Women and Girls - the [in]Visible Force of Resilience - 2012 International Day for Disaster Reduction (IDDR) Theme
The UN General Assembly decided to designate 13 October as the date to celebrate IDDR (resolution 64/200, 21 December 2009). This year it will be observed by the United Nations on Friday 12 October.
- It does not imply that women and girls are invisible.
- It is about drawing attention to the fact that their efforts to protect and rebuild their communities before and after disasters are often unrecognized and that 'invisibility' is a socio-cultural construct.
- It is about highlighting that their ability to contribute is hindered by lack of inclusion and poor understanding of gender inequality.
- It is about celebrating the contribution women and girls are making before, during and after a disaster.
- It is about moving beyond the tendency to view and portray women and girls as victims. And even though women and girls feature disproportionately among the casualties of disasters they are 'active victims'.
- It is about stories of action and initiative by women and girls, and it also seeks to shed light on the obstacles that prevent them from participating in Disaster Risk Reduction and Climate Change Adaptation.
Empower women & girls for a safer tomorrow.
- Women and girls must be empowered and guaranteed their human rights, equality and equity if they are to truly realize their potential for positive change and contribute to sustainable development, particularly in the areas of environmental and natural resource management; governance; socio-economic development; and urban and land use planning - the four key drivers of disaster risk.
Women & girls are powerful agents of change.
In their vital but unsung roles, women rewove the fabric of their communities while men rebuilt the structure.
-Helen Cox, "Women in Bushfire Territory," in Enarson and Morrow (eds.), The Gendered Terrain of Disaster, p. 142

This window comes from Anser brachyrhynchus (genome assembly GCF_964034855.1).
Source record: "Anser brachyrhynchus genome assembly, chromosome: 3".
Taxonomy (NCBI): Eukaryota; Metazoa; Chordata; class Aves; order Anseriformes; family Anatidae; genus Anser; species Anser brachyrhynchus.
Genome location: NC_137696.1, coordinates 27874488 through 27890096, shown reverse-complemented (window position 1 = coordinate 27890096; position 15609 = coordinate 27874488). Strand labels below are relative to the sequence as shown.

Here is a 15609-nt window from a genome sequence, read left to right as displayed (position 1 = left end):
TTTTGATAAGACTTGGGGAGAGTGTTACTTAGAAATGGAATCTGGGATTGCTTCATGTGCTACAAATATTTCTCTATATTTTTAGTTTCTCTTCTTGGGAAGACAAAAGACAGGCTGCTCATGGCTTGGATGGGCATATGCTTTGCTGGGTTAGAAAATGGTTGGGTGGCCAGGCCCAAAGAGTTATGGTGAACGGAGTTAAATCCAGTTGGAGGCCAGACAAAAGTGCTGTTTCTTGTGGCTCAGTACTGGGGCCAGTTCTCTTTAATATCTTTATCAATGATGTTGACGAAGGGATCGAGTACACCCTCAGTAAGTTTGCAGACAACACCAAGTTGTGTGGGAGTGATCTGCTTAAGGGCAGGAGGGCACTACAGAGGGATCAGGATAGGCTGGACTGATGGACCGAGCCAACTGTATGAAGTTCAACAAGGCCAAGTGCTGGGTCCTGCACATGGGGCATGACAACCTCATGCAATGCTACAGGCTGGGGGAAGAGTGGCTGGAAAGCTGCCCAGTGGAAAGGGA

- They are invaluable partners in disaster risk reduction (DRR) and climate change adaptation (CCA) processes.
- They are a significant percentage of the population and are among the most affected by disasters. They have valuable experience, knowledge and expertise that can be shared.
- Household adaptation measures are more likely to take root if women are included in processes from beginning to end.
A resilient community is a gender-sensitive community.
If we are going to see real development in the world then our best investment is women.
- Desmond Tutu, 1984 Nobel Peace Prize
- Gender equality begins with education. Women and girls must be included in public life. This begins with the education of boys and girls through to adulthood to remove the barriers that prevent women and girls from participating in the DRR cycle.
- Women and girls are effective purveyors of information. Information exchange must be two-way and accessible for equal inclusion of women's and men's voices.
- Gender inequality puts girls, women, children and entire communities in danger when natural hazards strike. The weakest link can mean the destruction of the entire chain. Gender inequality is a weak link - strengthening that link strengthens resilience.